Submitted by Patrick Schaefer on Tue, 11/19/2013 - 7:44pm
At my practices in Brooklyn and Long Island, I have represented thousands of people through financial crisis, and although the individual set of circumstances differ, there are a few common themes. In fact, I’ve found that when most people are faced with mounting bills and desperately want to get out of debt, they want to pay! They first start to haphazardly send in minimum payments – maybe a few dollars more – until they come to the realization that their debt is not decreasing and all of their hard earned money is going to interest payments and late fees. Their desperate search for a solution then turns toward a comparison of Chapter 13 bankruptcy and debt settlement companies. There are real differences between debt settlement and Chapter 13 bankruptcy. The trick to learning what is in your best interest is getting a free consultation with a qualified attorney and getting past the myths about bankruptcy and analyzing the two different options.
Nicole R from Suffolk County was dead set against bankruptcy until she got tired of throwing away her money and was driven into my office – Doyaga & Schaefer. Nicole and her husband had previously filed a Chapter 7 bankruptcy. After their bankruptcy, they had a child and bought a home. But when Nicole lost her job as a video editor, their family amassed $70,000 in credit card debt. Nicole was tough and had lots of great questions. We discussed all her concerns and she ultimately made the decision to abandon her effort through debt consolidation and file for Chapter 13 bankruptcy. Below are some of her concerns:
Submitted by Patrick Schaefer on Fri, 09/20/2013 - 2:19pm
As a single woman living in Ozone Park, Queens, Jocelyn M. was petrified that if she filed for Bankruptcy everyone she knew would find out. The fear of public embarrassment prevented her from addressing her credit card problems. The amount of collection calls steadily increased and so did her anxiety. Desperate for a cheap way to address her credit card bills she investigated how Bankruptcy could improve her situation.
Jocelyn met with the attorney at Doyaga & Schaefer who assured her that it was her legal right to seek a discharge in Bankruptcy and that it was illegal for an employer to discriminate against her. In real life terms she was comforted by the reality that the fresh start bankruptcy provides is looked at far more positively than large unpaid bills and aggressive creditor lawsuits. It all made sense to Jocelyn, a debt free life is nothing to be embarrassed about.
Jocelyn received her discharge. Her employer of 2 years never found out she filed for Bankruptcy. But even if he did Jocelyn was now confident that he would agree that people, especially a trusted hard working employee deserves a second chance.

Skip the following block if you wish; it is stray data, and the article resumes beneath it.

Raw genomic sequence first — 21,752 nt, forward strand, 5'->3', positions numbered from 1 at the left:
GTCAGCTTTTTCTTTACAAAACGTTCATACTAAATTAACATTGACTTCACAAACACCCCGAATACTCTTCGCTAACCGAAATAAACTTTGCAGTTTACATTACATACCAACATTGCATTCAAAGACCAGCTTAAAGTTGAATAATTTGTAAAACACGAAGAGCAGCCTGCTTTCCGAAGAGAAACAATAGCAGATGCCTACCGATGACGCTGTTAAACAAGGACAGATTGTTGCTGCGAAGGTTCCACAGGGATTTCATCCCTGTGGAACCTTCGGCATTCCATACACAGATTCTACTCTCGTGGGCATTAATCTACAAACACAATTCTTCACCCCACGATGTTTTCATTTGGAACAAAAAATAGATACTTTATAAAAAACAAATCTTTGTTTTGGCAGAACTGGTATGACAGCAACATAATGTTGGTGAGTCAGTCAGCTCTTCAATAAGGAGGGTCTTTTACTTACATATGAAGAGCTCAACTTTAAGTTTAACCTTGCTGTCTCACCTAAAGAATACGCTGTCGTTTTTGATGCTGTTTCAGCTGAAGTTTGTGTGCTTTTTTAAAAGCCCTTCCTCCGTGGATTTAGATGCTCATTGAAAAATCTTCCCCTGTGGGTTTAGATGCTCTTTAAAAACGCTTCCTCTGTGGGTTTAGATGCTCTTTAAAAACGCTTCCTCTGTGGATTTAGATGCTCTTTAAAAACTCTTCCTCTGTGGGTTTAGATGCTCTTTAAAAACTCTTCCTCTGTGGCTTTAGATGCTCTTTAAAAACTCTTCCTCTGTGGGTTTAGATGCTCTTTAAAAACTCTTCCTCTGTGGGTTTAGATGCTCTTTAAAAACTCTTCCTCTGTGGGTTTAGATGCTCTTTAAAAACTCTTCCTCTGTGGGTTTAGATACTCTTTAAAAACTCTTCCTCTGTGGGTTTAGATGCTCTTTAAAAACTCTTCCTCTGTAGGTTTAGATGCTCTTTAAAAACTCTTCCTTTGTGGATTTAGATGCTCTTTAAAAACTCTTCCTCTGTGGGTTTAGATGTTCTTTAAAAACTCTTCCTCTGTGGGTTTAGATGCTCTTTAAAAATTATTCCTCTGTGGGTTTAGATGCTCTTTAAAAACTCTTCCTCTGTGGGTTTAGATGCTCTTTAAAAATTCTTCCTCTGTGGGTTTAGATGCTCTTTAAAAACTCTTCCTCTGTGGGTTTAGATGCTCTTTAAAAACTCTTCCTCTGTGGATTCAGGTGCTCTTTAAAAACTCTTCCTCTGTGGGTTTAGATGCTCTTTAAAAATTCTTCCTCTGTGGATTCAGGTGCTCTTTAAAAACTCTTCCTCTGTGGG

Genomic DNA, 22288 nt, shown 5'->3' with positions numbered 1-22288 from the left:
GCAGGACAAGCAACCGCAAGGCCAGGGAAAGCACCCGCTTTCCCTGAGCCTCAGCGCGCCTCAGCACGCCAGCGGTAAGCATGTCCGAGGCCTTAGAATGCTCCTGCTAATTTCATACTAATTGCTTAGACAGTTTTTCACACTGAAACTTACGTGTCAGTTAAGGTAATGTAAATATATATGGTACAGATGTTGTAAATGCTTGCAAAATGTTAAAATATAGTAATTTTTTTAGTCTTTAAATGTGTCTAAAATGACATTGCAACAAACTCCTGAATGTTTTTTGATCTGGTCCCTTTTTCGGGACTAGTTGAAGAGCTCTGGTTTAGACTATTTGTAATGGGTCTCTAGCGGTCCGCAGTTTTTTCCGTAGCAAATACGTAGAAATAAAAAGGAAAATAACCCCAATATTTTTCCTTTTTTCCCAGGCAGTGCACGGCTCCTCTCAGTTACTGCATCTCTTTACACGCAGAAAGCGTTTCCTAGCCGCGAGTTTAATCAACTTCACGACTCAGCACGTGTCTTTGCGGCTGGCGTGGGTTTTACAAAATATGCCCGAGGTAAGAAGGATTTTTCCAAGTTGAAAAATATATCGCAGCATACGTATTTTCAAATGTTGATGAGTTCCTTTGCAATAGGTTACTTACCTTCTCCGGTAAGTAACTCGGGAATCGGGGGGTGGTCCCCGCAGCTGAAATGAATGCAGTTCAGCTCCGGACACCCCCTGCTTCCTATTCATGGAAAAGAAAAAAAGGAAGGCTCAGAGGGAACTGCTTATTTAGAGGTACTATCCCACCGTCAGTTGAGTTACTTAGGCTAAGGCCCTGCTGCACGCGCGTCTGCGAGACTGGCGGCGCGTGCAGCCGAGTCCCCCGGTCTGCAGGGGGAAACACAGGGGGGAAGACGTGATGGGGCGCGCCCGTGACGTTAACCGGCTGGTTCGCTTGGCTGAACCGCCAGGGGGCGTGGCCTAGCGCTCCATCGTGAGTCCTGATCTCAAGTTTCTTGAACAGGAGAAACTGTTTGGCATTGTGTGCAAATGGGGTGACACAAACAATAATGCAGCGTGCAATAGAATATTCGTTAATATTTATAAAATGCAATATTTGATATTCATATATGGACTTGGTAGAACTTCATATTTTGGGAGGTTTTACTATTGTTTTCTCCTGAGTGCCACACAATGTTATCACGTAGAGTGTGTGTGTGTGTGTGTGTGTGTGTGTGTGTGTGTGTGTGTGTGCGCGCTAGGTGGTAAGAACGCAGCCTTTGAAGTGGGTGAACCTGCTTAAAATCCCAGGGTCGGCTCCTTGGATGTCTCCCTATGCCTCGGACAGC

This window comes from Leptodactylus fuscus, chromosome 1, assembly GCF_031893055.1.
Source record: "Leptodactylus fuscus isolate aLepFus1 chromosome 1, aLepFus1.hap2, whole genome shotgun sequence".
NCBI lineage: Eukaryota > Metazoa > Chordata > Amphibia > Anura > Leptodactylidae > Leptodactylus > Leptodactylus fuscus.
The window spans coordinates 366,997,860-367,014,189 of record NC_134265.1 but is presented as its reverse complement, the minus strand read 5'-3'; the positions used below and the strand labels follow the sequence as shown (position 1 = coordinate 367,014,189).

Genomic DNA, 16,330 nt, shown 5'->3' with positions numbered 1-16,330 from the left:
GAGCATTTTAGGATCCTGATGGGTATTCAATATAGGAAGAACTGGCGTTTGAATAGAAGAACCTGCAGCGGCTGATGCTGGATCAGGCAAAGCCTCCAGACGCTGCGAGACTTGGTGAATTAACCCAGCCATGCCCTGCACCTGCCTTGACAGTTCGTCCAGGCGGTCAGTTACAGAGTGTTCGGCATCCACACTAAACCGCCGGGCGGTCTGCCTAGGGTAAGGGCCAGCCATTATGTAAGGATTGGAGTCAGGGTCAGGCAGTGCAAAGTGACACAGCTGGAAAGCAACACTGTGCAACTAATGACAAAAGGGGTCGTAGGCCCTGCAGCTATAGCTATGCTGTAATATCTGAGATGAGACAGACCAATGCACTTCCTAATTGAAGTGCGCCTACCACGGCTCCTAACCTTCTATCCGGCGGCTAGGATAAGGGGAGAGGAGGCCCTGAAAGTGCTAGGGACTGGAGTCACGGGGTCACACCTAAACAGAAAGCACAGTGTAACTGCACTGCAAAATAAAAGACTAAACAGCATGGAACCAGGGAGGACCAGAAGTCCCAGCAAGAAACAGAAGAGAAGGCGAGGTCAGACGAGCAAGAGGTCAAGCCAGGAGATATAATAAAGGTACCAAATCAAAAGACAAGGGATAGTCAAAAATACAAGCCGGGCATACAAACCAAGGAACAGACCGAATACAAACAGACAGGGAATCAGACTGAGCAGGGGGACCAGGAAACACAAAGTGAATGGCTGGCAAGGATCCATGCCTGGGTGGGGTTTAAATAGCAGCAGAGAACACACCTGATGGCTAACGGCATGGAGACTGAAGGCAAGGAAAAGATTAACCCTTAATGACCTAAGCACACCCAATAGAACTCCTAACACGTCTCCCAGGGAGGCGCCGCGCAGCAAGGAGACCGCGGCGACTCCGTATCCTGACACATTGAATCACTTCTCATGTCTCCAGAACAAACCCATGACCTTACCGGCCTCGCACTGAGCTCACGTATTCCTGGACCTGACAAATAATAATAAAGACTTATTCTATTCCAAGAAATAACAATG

The decision to file for bankruptcy is not one to take lightly. With the multiple bankruptcy plans available and the changes to bankruptcy law that occurred in 2005, it is important to be an informed about options from various scenarios. If you are considering filing for bankruptcy but have concerns about what may happen should your income change, here is an overview of the facts.
During these uncertain times, many hard-working Americans find themselves overwhelmed by financial problems. It can happen to the best of people, no matter what tax bracket they qualify for. If you or anyone you know find yourself in these circumstances, it is crucial that all options of relief are considered. However, most people find that filing for Chapter 7 bankruptcy is the best alternative for financial relief.
After the current bankruptcy law went into effect in 2005, many people were left with the impression that bankruptcy relief was no longer available or too difficult to obtain. Nothing could be further from the truth.
Like most formidable situations, bankruptcy has earned its reputation based on very few truthful facts and too many false embellishments. The majority of the myths about bankruptcy have begun since the current bankruptcy laws went into effect in 2005. But have no fear, once you know the facts, filing for bankruptcy is not nearly as terrifying as it first appears. Here are some of the most common myths about bankruptcy and what you need to know before you clean your slate.
Bankruptcy law has gone through many changes in recent years, which makes a good lawyer more important than ever for a successful bankruptcy case. It is also important to be fully informed about what a prospective lawyer can offer and what to expect from them. If you are talking to a bankruptcy lawyer, here are four questions to ask them before signing a contract:
In October 2005, the laws which govern Chapter 13 bankruptcy changed. One of the more significant ways the law changed dealt with the eligibility requirements for filing for Chapter 7 and Chapter 13 bankruptcy.
No one plans on dramatic financial changes, but they happen. When changes do arise to an individual in Chapter 13 bankruptcy, they might be misled into believing there is no other option than sticking to their schedule of set monthly payments. But they might be surprised to find that Chapter 13 bankruptcy has a great deal of flexibility.
In these difficult times, with thousands of people losing their jobs every month, it can be hard to keep up with all the expenses, especially when the bills keep coming. Falling behind on payments for a vehicle happens to the best of us. Sometimes life deals you adversity like an unexpected medical bill, a work related layoff or some other situation that no one plans for in the budget. You don’t have the money for it, but if you put off the car payment, you can get the bill paid, and hopefully can catch up on the car payment next month.